The present study was approved by the Institutional Review Board for Clinical Research of Tokai University (Kanagawa, Japan). Written informed consent was obtained from the patient for publication of this case report and any accompanying images.

Discussion

The LRPLN is located between the internal carotid artery and the prevertebral muscles. The LRPLN is most often seen anterior to the arch of C1, but is sometimes found at the level of the soft palate. The uppermost part of the LRPLN anterior to the atlas is known as the lymph node of Rouvière (1). The incidence of LRPLN metastasis is reported to be 29.1–88.6% in patients with nasopharyngeal cancer, 16–50% in those with oropharyngeal cancer, and 6–20% in those with hypopharyngeal cancer (1). The incidence is reported to be 0.6–1.4% in patients with OSCC (3,5), while it is 6.9–16% in patients with maxillary cancer and upper gingival cancer (4,8). Thus, compared with oral cancer at other sites, the incidence of LRPLN metastasis is high among patients with upper gingival cancer. At our institution, LRPLN metastasis was detected in 3 out of 57 patients with upper gingival cancer (5.2%) between 2003 and 2013. Umeda et al (4) discussed the route of LRPLN metastasis in patients with upper gingival cancer and they concluded that, similar to oral cancer at other sites, it occurs via the submandibular nodes and superior internal jugular nodes in upper gingival cancer (4). Lymph channels inside the maxilla also enter both of these lymph nodes. Furthermore, there may be a route unique to maxillary cancer that reaches the LRPLN from tumors adjacent to the anterior and posterior teeth, although it is more developed for the posterior teeth, which means that tumors growing posteriorly tend to metastasize to the LRPLN. Moreover, metastasis to the superior internal jugular lymph nodes could subsequently result in retrograde metastasis to the LRPLN. Therefore, it is considered that LRPLN metastasis from upper gingival cancer may be different to metastasis from other oral cancers.

In many reports about LRPLN metastasis from upper gingival cancer (25), it is stated that metastasis to this node occurred following resection of the primary tumor or secondary lymph node metastases and it is common for there to be multiple metastases to other lymph nodes (9). Accordingly, it seems that retrograde metastasis may often occur in patients with secondary lymph node metastasis.

For treatment of LRPLN metastasis, surgery is often considered in patients with hypopharyngeal cancer (10,11). Elective neck dissection and adjuvant radiotherapy are recommended. LRPLN metastasis tends to progress rapidly to involve the carotid sheath. Accordingly, the prognosis is usually quite poor when LRPLN metastasis is detected (24). Because there are not so many patients with oral cancer, including upper gingival cancer, evaluation of treatment outcomes has rarely been conducted.

When a patient first presents with a tumor and LRPLN metastasis, curative treatment is attempted with chemoradiotherapy (CRT), radiotherapy alone, neo-adjuvant chemotherapy + surgery, or CRT + surgery + adjuvant CRT (5). Alternatively, chemotherapy is given alone as palliative therapy. Patients with secondary metastasis are often treated by radiotherapy alone or chemotherapy alone (5). LRPLN metastasis can only be detected by CT or MRI and many tumors are already non-resectable when detected, which means that radiotherapy or chemotherapy must be chosen.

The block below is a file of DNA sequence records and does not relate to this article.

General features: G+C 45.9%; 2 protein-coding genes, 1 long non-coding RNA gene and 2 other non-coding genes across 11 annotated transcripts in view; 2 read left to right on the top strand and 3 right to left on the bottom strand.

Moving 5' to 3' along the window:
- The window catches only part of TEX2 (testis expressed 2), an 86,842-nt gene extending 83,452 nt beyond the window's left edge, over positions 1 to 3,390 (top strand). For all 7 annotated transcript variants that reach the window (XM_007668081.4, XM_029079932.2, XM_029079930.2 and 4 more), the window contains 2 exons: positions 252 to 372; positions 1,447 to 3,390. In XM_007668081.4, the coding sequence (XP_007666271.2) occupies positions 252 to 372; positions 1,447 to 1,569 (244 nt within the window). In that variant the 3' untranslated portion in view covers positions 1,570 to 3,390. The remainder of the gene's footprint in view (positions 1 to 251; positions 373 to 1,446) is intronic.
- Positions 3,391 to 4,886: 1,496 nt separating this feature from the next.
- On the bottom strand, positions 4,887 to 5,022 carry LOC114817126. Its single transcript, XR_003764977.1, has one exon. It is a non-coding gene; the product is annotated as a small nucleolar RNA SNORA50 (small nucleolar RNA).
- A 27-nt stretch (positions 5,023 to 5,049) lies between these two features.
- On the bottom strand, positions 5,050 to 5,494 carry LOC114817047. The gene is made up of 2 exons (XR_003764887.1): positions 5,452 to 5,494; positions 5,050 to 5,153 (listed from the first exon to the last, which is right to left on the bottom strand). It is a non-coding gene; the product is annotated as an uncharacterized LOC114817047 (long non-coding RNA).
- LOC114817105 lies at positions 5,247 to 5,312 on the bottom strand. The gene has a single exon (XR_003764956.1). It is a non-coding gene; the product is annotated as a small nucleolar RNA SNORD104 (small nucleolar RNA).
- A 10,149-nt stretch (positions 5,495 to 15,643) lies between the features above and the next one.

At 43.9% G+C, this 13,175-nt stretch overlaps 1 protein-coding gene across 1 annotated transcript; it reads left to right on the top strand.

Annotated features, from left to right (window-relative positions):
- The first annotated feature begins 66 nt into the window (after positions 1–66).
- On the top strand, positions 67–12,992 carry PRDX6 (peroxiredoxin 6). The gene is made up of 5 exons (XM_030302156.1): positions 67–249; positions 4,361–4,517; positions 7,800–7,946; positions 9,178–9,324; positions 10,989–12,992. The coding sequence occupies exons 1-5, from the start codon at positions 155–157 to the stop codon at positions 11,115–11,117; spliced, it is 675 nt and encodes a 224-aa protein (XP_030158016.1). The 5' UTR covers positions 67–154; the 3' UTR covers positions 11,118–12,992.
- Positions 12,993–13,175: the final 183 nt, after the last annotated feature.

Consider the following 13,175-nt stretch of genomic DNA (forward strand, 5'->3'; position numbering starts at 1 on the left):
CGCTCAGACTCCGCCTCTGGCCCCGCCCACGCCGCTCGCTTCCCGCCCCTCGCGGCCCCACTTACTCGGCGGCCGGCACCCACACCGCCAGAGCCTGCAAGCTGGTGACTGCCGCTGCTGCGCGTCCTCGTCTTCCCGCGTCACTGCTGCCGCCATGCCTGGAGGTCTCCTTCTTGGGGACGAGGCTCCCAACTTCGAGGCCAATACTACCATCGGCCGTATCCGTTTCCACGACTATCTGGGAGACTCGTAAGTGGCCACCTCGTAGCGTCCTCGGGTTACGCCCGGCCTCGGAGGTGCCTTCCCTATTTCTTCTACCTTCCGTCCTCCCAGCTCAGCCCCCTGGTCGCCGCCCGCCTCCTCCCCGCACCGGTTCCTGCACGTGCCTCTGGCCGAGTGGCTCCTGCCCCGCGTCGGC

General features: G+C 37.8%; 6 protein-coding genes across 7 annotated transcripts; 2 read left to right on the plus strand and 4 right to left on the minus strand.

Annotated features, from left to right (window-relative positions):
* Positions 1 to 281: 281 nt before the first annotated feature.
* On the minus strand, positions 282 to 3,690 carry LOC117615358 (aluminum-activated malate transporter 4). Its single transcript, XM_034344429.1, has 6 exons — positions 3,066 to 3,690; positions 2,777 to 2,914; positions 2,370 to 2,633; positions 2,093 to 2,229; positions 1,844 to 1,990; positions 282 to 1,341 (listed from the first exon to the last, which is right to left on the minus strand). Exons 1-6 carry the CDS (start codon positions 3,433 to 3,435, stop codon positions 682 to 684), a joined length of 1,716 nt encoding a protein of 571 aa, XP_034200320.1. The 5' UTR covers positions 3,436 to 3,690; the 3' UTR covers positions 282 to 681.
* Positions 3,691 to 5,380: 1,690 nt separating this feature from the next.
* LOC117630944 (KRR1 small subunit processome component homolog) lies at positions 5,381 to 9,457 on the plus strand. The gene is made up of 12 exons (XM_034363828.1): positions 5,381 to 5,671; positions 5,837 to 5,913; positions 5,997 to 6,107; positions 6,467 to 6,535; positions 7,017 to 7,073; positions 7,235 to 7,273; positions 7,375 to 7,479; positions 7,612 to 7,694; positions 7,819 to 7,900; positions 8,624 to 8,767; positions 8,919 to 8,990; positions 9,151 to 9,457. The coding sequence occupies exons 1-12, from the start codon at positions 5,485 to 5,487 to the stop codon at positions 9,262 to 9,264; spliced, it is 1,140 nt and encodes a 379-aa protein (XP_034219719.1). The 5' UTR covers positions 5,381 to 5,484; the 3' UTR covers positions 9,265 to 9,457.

On the other hand, there is a small group of patients in whom surgery is effective (3,4). Upper gingival cancer that grows posteriorly with metastasis in the deep cervical area is considered a high-risk tumor for LRPLN metastasis. Dissection of the parapharyngeal space and retropharyngeal space should be conducted and resection of the entire lesion together with the primary tumor should be considered (4,12). There have been no reports of a favorable outcome with current standard therapy or CRT according to the National Comprehensive Cancer Network (NCCN) strategy, in which surgery is followed by high-dose CDDP (100 mg/m2 on days 1, 22, and 43) (13). When LRPLN metastasis occurs, it may be debatable whether resection with a sufficient margin is feasible.

In the present case, induction chemotherapy was provided and it was planned to subsequently conduct CRT or surgery (cetuximab was not available in Japan in 2009). However, surgery was selected as the tumor only transiently responded to TPF therapy. Since TPF therapy had been conducted prior to surgery, postoperative radiotherapy was performed alone to improve tolerability and a favorable outcome was achieved. It is debatable whether our patient should be judged as resectable or non-resectable. Induction chemotherapy was reported to be ineffective for resectable OSCC (14,15). Standard therapy for non-resectable OSCC is CRT with high-dose CDDP (13), while induction chemotherapy with TPF therapy is also regarded as standard therapy in Europe (16). Among the regimens for induction chemotherapy, TPF therapy is considered to be the standard (17). On the other hand, a prospective Phase III study and a meta-analysis both failed to show an additive effect of induction chemotherapy (1820), so re-appraisal of TPF therapy may be needed.

In conclusion, further discussion about whether treatment of LRPLN metastasis was appropriate in the present case seems to be warranted. Since LRPLN metastasis is rare among patients with oral cancer, a multicenter study will be needed to accumulate more cases.

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APA
Yamazaki, H., Sasaki, M., Aoyama, K., Suzuki, T., Denda, Y., Uchibori, M. ... Ota, Y. (2018). Lateral retropharyngeal lymph node metastasis from squamous cell carcinoma of the upper gingiva: A case report. Molecular and Clinical Oncology, 8, 68-72. https://doi.org/10.3892/mco.2017.1496
MLA
Yamazaki, H., Sasaki, M., Aoyama, K., Suzuki, T., Denda, Y., Uchibori, M., Nakanishi, Y., Kojima, R., Ota, Y."Lateral retropharyngeal lymph node metastasis from squamous cell carcinoma of the upper gingiva: A case report". Molecular and Clinical Oncology 8.1 (2018): 68-72.
Chicago
Yamazaki, H., Sasaki, M., Aoyama, K., Suzuki, T., Denda, Y., Uchibori, M., Nakanishi, Y., Kojima, R., Ota, Y."Lateral retropharyngeal lymph node metastasis from squamous cell carcinoma of the upper gingiva: A case report". Molecular and Clinical Oncology 8, no. 1 (2018): 68-72. https://doi.org/10.3892/mco.2017.1496